NVIDIA's Scalable Link Interface: The New SLIby Derek Wilson on June 28, 2004 2:00 PM EST
- Posted in
IntroductionThe major trend in computing as of late has been toward parallelism. We are seeing Hyperthreading and the promise of dual core CPUs on the main stage, and supporting technologies like NCQ that will optimize the landscape for multitasking environments. Even multi-monitor support has caught on everywhere from the home to the office.
One of the major difficulties with this is that most user space applications (especially business applications like word processors and such) are not inherently parallel. Sure, we can throw in things like check-as-you-type spelling and grammar, and we can make the OS do more and more things in the background, but the number of things going at once is still relatively small.
Performance in this type of situation is dominated by the single threaded (non-parallel) case: how fast the system can accomplish the next task that the user has issued. Expanding parallelism in this type of computing environment largely contributes to smoothness, and the perception that the system is highly responsive to the user.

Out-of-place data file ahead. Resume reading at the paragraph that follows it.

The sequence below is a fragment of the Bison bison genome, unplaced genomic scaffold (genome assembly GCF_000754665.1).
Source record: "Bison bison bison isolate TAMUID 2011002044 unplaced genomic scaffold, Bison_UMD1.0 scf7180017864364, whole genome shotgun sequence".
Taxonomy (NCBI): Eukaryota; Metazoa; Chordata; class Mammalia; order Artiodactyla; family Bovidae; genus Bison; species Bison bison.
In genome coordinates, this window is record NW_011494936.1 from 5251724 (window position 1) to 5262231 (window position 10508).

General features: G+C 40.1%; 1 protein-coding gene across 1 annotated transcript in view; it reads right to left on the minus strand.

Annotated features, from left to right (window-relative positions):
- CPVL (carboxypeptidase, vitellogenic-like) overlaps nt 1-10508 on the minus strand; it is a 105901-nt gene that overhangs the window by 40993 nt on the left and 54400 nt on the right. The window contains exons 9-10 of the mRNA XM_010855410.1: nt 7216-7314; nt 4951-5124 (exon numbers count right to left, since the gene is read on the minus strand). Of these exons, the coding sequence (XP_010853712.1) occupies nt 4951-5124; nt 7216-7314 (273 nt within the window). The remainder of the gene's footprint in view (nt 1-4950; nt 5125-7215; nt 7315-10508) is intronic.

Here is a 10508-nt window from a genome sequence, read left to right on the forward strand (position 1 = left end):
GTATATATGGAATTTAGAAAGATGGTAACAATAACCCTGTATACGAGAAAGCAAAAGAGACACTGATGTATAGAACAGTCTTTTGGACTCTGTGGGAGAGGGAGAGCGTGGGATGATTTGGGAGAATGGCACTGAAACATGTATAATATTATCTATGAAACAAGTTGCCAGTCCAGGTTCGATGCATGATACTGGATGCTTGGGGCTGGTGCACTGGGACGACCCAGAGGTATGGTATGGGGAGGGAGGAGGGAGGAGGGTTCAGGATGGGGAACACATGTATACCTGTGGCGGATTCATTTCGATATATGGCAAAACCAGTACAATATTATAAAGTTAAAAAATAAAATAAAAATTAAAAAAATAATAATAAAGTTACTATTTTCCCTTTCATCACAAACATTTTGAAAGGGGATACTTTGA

But since the beginning of the PC, and for the foreseeable future, there is an aspect of computing that benefits almost linearly with parallelism: 3D graphics.
NVIDIA 6800 Ultras connected in parallel.
For an average 3D scene in a game, there will be a bunch of objects on the screen, all which need to be translated, rotated, or scaled as per the requirements for the next frame of animation of the game. These objects have anywhere from just a few to thousands of triangles that make them up. For every triangle that we can't eliminate (clip) as unseen, we have to project it onto the screen (from back to front objects which are further from the viewer are covered by closer ones).
What really puts it into perspective (pardon the pun) is resolution. At 1600x1200, 1,920,000 pixels need to be drawn to the screen. And we haven't even mentioned texture mapping or vertex and pixel shader programs. And all that stuff needs to happen in less than 1/60th of a second to satisfy most discriminating gamers. In this case, performance is dominated by how many things can get done at one time rather than how fast one thing can be done.
And if you can't pack any more parallelism onto single bit of silicon, what better way to garner more power (and better performance) than by strapping two cards together?